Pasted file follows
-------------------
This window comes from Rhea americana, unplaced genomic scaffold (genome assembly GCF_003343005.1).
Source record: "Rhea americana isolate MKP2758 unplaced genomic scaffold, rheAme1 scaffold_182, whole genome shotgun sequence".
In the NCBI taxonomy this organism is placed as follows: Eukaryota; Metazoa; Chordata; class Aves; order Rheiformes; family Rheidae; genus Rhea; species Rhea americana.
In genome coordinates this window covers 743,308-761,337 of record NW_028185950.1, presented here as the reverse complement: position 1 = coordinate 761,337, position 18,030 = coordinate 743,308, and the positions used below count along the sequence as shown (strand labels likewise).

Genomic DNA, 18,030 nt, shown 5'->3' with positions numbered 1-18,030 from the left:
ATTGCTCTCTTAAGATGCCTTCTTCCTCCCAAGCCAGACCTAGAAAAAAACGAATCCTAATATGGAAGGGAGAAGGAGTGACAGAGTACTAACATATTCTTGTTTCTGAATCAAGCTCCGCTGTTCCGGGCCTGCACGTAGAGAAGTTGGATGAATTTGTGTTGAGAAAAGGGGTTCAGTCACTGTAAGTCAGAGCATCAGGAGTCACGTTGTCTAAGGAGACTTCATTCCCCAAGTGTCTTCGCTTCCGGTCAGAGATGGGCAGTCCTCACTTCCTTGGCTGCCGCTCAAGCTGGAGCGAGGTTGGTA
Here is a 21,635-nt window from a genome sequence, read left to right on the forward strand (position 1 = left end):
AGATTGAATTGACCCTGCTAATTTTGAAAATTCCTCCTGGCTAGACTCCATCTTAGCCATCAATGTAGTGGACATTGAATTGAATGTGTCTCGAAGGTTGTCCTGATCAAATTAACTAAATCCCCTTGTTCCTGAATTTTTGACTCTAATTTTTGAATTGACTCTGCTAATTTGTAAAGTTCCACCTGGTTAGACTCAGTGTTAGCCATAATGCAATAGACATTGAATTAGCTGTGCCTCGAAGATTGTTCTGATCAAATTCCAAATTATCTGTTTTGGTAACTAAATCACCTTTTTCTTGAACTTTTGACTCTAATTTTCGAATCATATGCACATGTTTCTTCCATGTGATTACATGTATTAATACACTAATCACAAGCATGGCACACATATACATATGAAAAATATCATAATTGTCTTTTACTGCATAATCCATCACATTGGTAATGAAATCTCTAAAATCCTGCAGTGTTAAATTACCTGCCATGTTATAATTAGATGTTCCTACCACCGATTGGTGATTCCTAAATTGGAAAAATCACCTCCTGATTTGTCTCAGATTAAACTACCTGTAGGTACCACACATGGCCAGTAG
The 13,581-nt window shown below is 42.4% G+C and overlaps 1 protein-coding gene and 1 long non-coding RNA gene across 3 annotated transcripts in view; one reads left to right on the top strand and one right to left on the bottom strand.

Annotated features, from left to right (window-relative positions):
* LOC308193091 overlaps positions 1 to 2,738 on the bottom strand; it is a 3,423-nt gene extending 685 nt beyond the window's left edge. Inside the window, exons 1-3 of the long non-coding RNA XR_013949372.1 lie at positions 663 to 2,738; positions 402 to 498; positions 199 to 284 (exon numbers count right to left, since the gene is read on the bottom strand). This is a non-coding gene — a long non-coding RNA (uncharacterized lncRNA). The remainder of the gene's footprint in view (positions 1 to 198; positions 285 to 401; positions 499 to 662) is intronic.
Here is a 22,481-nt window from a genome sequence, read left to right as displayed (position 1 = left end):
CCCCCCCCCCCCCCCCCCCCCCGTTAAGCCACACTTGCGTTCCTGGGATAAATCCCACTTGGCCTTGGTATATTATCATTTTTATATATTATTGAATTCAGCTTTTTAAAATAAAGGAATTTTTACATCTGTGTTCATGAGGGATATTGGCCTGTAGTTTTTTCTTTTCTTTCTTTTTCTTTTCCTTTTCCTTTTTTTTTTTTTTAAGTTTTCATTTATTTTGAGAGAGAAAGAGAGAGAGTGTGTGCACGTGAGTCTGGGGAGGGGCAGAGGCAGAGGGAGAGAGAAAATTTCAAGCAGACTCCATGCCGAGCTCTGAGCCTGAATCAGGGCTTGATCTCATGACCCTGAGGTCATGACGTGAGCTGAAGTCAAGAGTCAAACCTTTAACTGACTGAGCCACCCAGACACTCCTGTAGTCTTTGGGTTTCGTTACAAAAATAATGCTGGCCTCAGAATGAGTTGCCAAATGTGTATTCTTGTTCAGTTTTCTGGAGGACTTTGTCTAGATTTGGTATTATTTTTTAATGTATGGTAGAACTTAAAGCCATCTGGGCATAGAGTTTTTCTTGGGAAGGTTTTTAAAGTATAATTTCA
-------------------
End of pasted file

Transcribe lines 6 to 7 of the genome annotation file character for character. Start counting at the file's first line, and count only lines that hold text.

ATTGCTCTCTTAAGATGCCTTCTTCCTCCCAAGCCAGACCTAGAAAAAAACGAATCCTAATATGGAAGGGAGAAGGAGTGACAGAGTACTAACATATTCTTGTTTCTGAATCAAGCTCCGCTGTTCCGGGCCTGCACGTAGAGAAGTTGGATGAATTTGTGTTGAGAAAAGGGGTTCAGTCACTGTAAGTCAGAGCATCAGGAGTCACGTTGTCTAAGGAGACTTCATTCCCCAAGTGTCTTCGCTTCCGGTCAGAGATGGGCAGTCCTCACTTCCTTGGCTGCCGCTCAAGCTGGAGCGAGGTTGGTA
Here is a 21,635-nt window from a genome sequence, read left to right on the forward strand (position 1 = left end):